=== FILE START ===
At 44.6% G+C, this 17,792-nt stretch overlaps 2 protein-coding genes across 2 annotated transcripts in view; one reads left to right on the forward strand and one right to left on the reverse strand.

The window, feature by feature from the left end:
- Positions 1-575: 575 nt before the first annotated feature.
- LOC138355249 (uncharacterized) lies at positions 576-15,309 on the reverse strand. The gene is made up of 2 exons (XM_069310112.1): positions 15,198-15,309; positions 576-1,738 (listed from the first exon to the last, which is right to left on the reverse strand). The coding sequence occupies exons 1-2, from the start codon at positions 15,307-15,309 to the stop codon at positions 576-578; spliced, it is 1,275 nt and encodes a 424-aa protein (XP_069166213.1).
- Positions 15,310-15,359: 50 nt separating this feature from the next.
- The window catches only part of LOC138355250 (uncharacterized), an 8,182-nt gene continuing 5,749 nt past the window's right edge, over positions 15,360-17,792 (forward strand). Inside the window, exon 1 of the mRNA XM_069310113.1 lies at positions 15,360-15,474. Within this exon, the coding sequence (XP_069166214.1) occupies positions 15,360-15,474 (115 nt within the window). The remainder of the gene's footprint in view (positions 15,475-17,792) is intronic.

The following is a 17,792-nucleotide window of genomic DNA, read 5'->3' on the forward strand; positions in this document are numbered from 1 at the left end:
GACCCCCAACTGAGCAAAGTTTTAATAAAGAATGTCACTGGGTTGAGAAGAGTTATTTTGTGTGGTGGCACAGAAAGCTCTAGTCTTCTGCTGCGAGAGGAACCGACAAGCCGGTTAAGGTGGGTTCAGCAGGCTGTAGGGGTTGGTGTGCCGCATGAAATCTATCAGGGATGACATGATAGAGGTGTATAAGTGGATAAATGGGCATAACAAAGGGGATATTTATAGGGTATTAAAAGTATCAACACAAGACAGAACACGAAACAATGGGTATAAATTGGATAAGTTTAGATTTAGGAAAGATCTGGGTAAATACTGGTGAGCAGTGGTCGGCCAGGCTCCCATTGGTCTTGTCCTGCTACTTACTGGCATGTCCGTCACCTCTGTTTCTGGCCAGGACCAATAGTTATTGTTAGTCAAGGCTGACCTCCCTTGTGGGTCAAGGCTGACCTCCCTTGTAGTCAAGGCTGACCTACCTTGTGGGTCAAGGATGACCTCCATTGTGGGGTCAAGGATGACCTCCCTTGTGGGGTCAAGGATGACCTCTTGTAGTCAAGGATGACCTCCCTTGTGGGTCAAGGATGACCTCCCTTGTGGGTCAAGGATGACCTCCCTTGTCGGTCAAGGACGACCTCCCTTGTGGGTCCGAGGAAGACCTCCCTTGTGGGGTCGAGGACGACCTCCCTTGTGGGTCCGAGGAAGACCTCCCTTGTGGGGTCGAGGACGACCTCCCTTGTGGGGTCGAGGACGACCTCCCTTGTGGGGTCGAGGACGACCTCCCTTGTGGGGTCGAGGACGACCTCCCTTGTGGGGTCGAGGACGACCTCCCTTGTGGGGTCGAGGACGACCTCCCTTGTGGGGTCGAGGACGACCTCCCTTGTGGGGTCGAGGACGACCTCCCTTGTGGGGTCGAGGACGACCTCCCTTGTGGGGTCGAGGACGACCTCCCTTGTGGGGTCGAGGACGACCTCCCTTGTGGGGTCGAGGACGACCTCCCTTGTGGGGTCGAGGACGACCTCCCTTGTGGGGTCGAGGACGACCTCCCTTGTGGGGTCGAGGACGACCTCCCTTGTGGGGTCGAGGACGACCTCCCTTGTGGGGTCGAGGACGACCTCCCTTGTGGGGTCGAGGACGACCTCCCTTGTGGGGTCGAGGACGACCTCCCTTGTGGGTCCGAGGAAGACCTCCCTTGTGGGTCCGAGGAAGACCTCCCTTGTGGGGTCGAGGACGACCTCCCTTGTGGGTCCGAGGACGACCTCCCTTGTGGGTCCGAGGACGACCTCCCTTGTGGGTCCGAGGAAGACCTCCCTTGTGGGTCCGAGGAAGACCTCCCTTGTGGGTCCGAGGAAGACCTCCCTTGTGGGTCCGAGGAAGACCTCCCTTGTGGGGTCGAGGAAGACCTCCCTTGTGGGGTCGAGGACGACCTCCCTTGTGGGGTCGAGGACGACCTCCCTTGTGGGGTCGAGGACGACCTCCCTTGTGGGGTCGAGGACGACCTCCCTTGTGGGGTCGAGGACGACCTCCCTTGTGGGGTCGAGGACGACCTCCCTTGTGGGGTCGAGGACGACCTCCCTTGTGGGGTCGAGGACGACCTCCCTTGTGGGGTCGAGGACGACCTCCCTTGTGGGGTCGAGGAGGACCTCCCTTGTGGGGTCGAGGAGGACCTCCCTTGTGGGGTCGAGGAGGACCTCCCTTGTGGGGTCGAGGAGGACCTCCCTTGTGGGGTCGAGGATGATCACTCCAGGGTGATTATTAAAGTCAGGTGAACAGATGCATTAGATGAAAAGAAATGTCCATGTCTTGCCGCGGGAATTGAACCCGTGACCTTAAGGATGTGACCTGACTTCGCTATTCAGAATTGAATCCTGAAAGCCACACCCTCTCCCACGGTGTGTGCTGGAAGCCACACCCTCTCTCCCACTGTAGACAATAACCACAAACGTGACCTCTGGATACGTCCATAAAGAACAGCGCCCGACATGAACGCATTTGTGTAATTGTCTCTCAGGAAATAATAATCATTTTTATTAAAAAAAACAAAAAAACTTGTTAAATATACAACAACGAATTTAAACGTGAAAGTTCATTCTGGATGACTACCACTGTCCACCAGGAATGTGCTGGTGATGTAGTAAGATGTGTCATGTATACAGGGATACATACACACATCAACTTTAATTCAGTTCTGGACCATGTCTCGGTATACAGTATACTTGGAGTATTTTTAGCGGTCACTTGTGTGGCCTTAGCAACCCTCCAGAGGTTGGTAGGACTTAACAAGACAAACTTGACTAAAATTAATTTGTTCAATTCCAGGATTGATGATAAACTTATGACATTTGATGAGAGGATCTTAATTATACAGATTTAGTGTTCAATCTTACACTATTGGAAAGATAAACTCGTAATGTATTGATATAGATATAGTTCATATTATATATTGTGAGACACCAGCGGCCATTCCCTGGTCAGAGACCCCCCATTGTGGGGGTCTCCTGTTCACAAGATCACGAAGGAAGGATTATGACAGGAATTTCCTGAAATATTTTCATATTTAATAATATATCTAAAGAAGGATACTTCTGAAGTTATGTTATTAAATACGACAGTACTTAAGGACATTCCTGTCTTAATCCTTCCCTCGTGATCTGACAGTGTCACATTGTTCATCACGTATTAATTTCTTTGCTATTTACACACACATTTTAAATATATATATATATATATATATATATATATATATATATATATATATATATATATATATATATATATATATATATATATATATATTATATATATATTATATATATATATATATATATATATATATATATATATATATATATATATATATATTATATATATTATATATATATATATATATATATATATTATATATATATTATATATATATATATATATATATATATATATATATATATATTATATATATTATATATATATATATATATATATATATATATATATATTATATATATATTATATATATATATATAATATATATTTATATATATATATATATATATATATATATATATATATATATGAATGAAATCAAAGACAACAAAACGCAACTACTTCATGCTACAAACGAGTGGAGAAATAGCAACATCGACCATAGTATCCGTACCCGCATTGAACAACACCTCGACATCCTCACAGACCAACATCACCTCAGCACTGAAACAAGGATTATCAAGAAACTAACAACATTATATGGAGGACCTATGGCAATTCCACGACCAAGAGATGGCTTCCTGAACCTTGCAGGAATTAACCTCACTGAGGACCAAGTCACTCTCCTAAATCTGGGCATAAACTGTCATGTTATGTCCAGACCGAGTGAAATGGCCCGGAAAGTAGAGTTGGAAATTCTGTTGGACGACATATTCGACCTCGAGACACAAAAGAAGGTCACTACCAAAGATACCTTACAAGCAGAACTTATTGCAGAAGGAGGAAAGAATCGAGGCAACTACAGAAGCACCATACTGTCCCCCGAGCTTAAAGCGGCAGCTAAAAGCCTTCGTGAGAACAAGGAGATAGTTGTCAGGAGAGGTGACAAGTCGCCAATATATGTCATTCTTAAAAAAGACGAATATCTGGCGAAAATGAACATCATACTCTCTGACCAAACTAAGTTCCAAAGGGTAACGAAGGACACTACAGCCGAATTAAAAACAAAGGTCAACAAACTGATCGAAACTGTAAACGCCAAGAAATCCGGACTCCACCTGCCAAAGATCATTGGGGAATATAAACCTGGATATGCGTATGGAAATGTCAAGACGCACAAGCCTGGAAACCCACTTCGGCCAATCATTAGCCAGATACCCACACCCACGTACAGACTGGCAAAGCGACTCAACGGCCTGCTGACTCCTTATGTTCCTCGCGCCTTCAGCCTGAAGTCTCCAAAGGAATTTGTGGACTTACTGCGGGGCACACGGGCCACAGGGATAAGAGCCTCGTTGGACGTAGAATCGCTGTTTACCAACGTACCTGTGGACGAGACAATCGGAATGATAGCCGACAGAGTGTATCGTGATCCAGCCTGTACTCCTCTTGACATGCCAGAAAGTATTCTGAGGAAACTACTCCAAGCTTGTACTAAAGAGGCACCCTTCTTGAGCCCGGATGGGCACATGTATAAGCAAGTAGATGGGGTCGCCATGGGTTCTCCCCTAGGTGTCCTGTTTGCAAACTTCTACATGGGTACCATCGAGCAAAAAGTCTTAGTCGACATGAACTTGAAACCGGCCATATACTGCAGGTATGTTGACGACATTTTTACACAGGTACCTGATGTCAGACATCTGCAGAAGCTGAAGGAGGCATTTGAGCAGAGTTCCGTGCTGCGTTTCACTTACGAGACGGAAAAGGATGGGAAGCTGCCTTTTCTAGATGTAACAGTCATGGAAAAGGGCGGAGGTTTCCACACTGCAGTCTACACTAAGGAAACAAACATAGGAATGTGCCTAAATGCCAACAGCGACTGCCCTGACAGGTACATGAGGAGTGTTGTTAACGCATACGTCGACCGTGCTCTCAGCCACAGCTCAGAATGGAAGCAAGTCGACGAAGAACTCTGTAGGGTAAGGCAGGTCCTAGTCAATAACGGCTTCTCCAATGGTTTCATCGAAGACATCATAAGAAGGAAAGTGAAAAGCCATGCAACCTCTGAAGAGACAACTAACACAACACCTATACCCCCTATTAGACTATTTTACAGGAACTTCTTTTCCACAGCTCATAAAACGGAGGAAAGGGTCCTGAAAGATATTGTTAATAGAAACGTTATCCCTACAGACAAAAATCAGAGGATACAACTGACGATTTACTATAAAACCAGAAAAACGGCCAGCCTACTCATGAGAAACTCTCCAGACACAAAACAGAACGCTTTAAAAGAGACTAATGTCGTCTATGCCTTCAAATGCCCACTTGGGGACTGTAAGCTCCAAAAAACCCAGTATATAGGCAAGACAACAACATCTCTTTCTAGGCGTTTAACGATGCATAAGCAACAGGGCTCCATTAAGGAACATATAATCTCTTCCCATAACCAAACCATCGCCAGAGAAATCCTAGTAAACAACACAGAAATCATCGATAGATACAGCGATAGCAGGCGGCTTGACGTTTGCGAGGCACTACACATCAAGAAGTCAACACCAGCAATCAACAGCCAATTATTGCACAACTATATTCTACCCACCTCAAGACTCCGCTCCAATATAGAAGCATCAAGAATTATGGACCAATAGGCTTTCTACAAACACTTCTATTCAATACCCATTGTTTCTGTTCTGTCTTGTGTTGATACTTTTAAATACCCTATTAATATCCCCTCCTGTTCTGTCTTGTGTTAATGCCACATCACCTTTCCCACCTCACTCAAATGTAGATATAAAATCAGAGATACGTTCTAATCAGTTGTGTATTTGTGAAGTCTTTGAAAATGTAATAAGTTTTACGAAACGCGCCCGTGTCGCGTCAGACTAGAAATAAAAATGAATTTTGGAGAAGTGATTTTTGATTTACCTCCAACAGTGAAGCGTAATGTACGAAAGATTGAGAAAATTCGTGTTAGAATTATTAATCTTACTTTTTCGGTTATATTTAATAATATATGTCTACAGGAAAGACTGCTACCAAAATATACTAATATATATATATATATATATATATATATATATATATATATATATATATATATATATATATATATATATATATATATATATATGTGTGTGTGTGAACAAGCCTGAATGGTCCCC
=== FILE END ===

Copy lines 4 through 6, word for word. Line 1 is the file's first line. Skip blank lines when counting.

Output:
- LOC138355249 (uncharacterized) lies at positions 576-15,309 on the reverse strand. The gene is made up of 2 exons (XM_069310112.1): positions 15,198-15,309; positions 576-1,738 (listed from the first exon to the last, which is right to left on the reverse strand). The coding sequence occupies exons 1-2, from the start codon at positions 15,307-15,309 to the stop codon at positions 576-578; spliced, it is 1,275 nt and encodes a 424-aa protein (XP_069166213.1).
- Positions 15,310-15,359: 50 nt separating this feature from the next.
- The window catches only part of LOC138355250 (uncharacterized), an 8,182-nt gene continuing 5,749 nt past the window's right edge, over positions 15,360-17,792 (forward strand). Inside the window, exon 1 of the mRNA XM_069310113.1 lies at positions 15,360-15,474. Within this exon, the coding sequence (XP_069166214.1) occupies positions 15,360-15,474 (115 nt within the window). The remainder of the gene's footprint in view (positions 15,475-17,792) is intronic.